As Fed Policy Meeting Nears, Hike Expectations Fade
As Fed Policy Meeting Nears, Hike Expectations Fade © REUTERS/ Kevin Lamarque
09:09 12.09.2015(updated 10:06 12.09.2015) Get short URL
Weaker US inflation and consumer sentiment have driven the Federal Reserve to take a more cautious and dovish approach when considering the long-anticipated rate hike without ruling it out.
Kristian Rouz — With only several days to spare before the hotly anticipated US Federal Reserve policy meeting, weaker macro data have arrived, casting doubt on the prospect of a rise in borrowing costs this month. US consumer sentiment has slumped to this year’s weakest in September, and inflation is still significantly below the targeted 2%; therefore, the Fed seems less likely to raise its federal funds rate.
Simultaneously, market dynamics in recent weeks have indicated that investors and traders are still uncertain whether an actual hike will take place or not, with Wall Street swinging between gains and losses and capital flowing relentlessly between asset categories.
In the US, futures contract traders are currently placing bets on the Fed delaying their 0.25% hike in base borrowing costs for a month — until the next Federal Open Market Committee (FOMC) meeting. However, the broader situation continues to suggest equally sensible reasons for a September hike. Meanwhile, on Wall Street, the prospect of a coming rate hike has exhausted its potential to alter assets’ valuations significantly, with longer-term bets barely exposed to slight changes in US monetary policy.
Meanwhile, US inflation and consumer sentiment data arrived on Friday, disappointing the Fed hike hawks. US consumer sentiment in September, as calculated by the University of Michigan, dropped to this year’s lowest point (85.7) early in the month, down slightly from last month’s reading (91.9). A reading of 100 indicates neutral consumer sentiment.
The significant worsening in consumer outlook falls in line with a global contraction, which originated with the generally slowing economic expansion in emerging markets. That has made the US Fed more cautious as they are approaching their first base interest hike in nine years.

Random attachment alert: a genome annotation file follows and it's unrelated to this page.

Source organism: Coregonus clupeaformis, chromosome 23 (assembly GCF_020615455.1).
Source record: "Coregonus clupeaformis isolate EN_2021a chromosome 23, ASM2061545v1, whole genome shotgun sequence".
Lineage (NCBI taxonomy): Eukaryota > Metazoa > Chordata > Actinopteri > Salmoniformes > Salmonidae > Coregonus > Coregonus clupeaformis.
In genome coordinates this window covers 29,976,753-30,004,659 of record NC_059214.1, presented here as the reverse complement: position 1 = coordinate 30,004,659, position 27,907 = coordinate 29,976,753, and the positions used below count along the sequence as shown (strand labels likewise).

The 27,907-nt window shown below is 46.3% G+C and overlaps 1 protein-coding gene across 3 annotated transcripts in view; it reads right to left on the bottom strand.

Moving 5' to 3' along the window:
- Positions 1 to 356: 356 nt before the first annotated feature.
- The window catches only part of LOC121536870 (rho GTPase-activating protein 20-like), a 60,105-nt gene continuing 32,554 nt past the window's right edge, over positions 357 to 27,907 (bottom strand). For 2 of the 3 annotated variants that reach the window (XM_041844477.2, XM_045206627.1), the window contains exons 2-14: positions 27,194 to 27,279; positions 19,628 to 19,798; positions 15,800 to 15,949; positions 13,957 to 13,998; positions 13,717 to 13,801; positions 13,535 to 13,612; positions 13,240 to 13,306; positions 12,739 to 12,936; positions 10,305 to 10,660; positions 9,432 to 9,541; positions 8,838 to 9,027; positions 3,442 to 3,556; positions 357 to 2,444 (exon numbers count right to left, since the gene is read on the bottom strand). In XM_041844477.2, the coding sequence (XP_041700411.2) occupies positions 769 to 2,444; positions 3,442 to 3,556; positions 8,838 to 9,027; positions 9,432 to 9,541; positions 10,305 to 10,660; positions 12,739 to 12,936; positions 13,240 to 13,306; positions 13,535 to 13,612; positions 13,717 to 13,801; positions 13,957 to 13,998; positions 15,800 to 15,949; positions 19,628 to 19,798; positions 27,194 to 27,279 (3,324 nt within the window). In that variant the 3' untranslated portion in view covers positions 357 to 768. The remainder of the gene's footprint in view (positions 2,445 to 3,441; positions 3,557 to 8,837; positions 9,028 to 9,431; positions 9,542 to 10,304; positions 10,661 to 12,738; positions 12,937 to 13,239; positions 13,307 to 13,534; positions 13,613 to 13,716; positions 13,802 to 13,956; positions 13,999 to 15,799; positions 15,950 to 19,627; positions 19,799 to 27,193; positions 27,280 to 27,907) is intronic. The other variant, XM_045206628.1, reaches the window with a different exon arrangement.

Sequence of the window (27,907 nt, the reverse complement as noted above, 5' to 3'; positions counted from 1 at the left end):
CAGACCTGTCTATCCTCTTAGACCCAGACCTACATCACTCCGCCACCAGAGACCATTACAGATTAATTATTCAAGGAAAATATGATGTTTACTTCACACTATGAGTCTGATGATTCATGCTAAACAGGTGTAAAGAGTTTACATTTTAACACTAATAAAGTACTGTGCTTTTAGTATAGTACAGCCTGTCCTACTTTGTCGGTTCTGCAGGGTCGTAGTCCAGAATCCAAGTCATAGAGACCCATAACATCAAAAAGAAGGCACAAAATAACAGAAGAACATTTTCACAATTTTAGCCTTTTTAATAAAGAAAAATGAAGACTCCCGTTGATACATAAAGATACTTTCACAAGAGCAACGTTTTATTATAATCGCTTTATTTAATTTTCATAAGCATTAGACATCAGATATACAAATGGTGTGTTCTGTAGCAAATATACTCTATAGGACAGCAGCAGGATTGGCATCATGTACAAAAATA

However, the actual purchasing activity of the US consumers, bolstered by job gains and increasing household incomes, grew in early September, despite murkier sentiment. The reason for a more pessimistic outlook is the widespread anticipation of the overseas anxiety hitting the US economy, which has thus far remained more or less unaffected.
US inflation is another issue, with the stronger dollar counteracting the price premium on imported goods. According to the Labor Department data, the US producer price index (PPI) was flat in August after having added 0.2% in July. According to the Bureau of Labor Statistics, on an unadjusted basis PPI fell 0.8% over the past 12 months, with cheaper fuels and a stronger dollar weighing in, while clothing, accessories and shoe retailers actually marked an increase in sales, supporting the prices.
Prices of imported goods dropped 1.8% in August, while the measure for final goods dropped 0.6%. Petrol prices slumped 7.7% as the summer vacation season came to an end and demand for fuels faded. Jet fuel, cereals, lightweight trucks, and iron and steel scrap have all become less expensive. Supporting the price index, trade services appreciated 0.9% as revenues of retailers inched up.
Compared to its June 2014 level, the US dollar is up 17.5% against the basket of its major peers.
The FOMC meeting is set for 16-17 September, and while the US financial markets have been turbulent ahead of the anticipated decision on borrowing costs, the mixed macro data only suggest more cautiousness, without completely ruling out a possibility of the hike. Wall Street is trading mostly lower due to the weaker macro data, however, the swings in assets’ valuations have been wild, and the increased volatility trend is set to continue. The S&P 500 Index posted its best week since July this Friday, for instance. Meanwhile, Goldman Sachs is anticipating crude prices to drop to $20/bbl, which is a likelier probability should US growth lose its momentum, which in turn might be triggered by a Fed hike. There is still a 50/50 chance of a hike, although this is down from a 60% expected probability late last month, still hardly affected by the new data and market swings.